Protein Explained


Protein is commonly known as the building block of life. As such, it is the most important factor in cell generation, maintenance and repair. In simple terms, proteins are responsible for your growth on a cellular level.

The human body is in a constant state of regeneration, especially when exercise is undertaken. When one ‘works out’ the body is put under large amounts of physical stress. In the field of weight training, exertion causes muscle tissue to break down on a chemical level before being rebuilt to better cope with the physical demands.

In layman’s’ terms; if a bodybuilder wishes to create a larger, stronger chest, he or she will lift an appropriate weight which targets the muscle groups in the chest. The weight, which is greater than the daily demands placed on the chest, will cause the fibres of the muscle to break down chemically. In turn, the body will rebuild the area to be better able to cope with the demands of the stimulus by being stronger and larger (though this is determined by the type of stress placed on it). The body can only do this with the assistance of the essential nutrient protein. Of course, this is a highly simplified version of the events.

As previously mentioned protein is the building block of life and as such, features in every living thing. Chicken, turkey, tuna and eggs are commonly seen as the gold standard of complete proteins (see amino-acids) but non-meat items such as beans, nuts, seeds and tofu also contain large amounts of dietary proteins though these aren’t always complete.

In order to ingest and digest the amount of protein needed through normal foods, one usually has to ingest and digest many other nutrients. This is one of the primary reasons why many athletes and workout warriors choose to take protein supplements as they are often lower in calorie to nutrient ratio and easier for the body to digest. The current UK dietary recommendations are 0.75g per kg of body-weight for sedentary folk, though this figure varies massively depending on the exercise level and goal of each individual.

Meredith et al, (1992) documented the importance of protein in muscle building determining that a combination of weight training and a protein supplement containing 23g of protein per serving enhanced muscle gains when compared to those training without the supplement. Many studies like this exist throughout the scientific world, most of which conclude that the optimum level for muscle building sits at around the 1.7g – 1.8g of protein per kg of bodyweight with little evidence showing that larger amounts equate to larger gains.

That said protein is not simply a supplement for use in mass gaining. Endurance athletes need a larger volume of carbohydrate than just about every other athletic endeavour. That said, endurance athletes can also benefit from a larger amount of protein required than sedentary folk, this is due to the stresses placed on the body during harder workouts such as sprinting. Though protein is rarely used for fuel and the body will specifically avoid using it unless it absolutely has to, an increase in protein from the 0.75g per kg base line anywhere up to 1.8g can be beneficial.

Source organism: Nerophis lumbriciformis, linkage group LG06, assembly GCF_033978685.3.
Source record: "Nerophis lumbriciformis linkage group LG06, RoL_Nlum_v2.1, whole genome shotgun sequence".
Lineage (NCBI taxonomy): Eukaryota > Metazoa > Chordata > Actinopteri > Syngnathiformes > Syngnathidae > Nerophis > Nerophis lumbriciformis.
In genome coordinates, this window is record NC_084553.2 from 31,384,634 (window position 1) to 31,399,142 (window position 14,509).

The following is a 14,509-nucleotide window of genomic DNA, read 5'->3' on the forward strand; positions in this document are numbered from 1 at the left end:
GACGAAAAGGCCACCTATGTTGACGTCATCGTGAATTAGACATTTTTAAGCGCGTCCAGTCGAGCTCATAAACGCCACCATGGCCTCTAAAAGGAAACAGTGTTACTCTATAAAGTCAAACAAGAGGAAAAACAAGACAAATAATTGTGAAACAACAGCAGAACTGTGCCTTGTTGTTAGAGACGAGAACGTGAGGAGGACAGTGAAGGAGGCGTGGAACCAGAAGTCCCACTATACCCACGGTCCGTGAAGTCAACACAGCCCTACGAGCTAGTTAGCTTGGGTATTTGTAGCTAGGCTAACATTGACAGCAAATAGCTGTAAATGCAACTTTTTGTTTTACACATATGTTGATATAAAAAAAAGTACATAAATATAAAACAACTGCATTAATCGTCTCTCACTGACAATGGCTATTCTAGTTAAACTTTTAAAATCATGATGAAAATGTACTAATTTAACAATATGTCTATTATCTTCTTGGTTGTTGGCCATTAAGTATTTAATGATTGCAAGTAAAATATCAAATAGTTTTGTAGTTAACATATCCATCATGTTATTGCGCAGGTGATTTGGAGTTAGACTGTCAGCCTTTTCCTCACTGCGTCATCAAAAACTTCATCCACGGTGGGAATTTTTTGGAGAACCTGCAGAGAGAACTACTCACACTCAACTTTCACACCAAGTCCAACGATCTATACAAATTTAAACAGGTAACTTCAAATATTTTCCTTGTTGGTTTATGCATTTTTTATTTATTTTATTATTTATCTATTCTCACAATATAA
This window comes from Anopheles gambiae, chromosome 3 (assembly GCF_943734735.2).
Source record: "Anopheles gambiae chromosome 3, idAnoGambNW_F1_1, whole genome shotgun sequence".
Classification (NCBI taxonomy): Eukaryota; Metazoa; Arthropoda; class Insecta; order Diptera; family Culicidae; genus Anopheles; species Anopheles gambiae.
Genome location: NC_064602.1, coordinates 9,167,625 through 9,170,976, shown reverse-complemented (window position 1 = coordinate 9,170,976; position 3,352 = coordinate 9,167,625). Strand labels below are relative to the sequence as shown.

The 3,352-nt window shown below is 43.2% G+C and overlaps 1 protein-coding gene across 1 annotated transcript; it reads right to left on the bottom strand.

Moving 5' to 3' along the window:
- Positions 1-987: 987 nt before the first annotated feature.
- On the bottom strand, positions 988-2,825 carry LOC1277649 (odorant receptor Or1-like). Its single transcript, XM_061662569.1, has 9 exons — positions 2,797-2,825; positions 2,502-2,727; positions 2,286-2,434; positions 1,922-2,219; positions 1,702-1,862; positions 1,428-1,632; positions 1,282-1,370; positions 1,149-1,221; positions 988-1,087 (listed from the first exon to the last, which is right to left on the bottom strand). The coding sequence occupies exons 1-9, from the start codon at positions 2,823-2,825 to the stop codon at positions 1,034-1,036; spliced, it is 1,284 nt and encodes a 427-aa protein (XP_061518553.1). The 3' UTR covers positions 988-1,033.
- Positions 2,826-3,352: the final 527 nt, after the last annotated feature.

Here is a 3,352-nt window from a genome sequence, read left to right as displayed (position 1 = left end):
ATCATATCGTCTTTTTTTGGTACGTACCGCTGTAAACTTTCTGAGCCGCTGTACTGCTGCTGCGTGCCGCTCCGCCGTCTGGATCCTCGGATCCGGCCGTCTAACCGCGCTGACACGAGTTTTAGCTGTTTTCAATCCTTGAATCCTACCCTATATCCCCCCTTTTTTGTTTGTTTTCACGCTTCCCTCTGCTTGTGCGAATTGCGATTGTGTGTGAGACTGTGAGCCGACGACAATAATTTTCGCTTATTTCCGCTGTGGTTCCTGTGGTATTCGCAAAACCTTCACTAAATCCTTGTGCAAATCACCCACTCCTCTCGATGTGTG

Nutrient timing is one of the often forgotten rules of sports specific training and, if done wrong can greatly hinder your performance. Immediately following a tough workout, specifically involving resistance training, the body goes into a catabolic state. In this state, the muscles are being broken down on a cellular level. In order to help the cells regenerate as quickly as possible an easily digestible protein is needed to supercharge into the working muscles and help to rebuild. This is where protein supplements come into their own as an easily digestible fuel injection of the nutrient that goes right to work repairing the body. Science repeatedly shows that protein supplementation within 30 minutes of finishing exercise is the ideal timing for optimum muscle recovery. Any later than that and muscle repair will not be as great as possible which could leave you lagging by the time you next hit the gym or the pavement.

The murky world of sports supplementation is a bit of a tough one to traverse. After all, products exist in every supermarket, fitness centre and even chemist. So which should you choose and why? With literally millions of products on the market from isolate whey proteins which contain minimal carbohydrate and fat to soy and other meat free versions, it would be impossible for me to say. However, a few rules to stick to when buying your protein powders are thus:

  1. Look for a product which contains at least 20g of protein per serving
  2. For best recovery results a 3:1 carbohydrate to protein ratio is recommended so avoid isolate products.
  3. If you can’t pronounce anything on the ingredients list, don’t buy it. Look for products with as few ingredients as possible.
  4. Disregard flavour over nutritional quality. No matter what the box says, it will NOT taste like a McFlurry – don’t kid yourself.
  5. Just because your protein isn’t the most expensive, doesn’t mean it’s not as good. Often the most expensive brands are packed full of useless additives that no one really needs.

Needless to say I’m sure, protein supplements are not the magic potion which will turn you into Hercules, nor are they mere fiction. With the correct nutrient timing and exercise regime, protein supplements can be exceptionally beneficial to muscle building, weight loss and even recovery following endurance training. So long as one chooses ones supplement wisely and avoids the hysteria of mass marketed hyperbole, protein powders and ready made drinks can assist in just about every sporting capacity. Just never EVER buy banana flavour.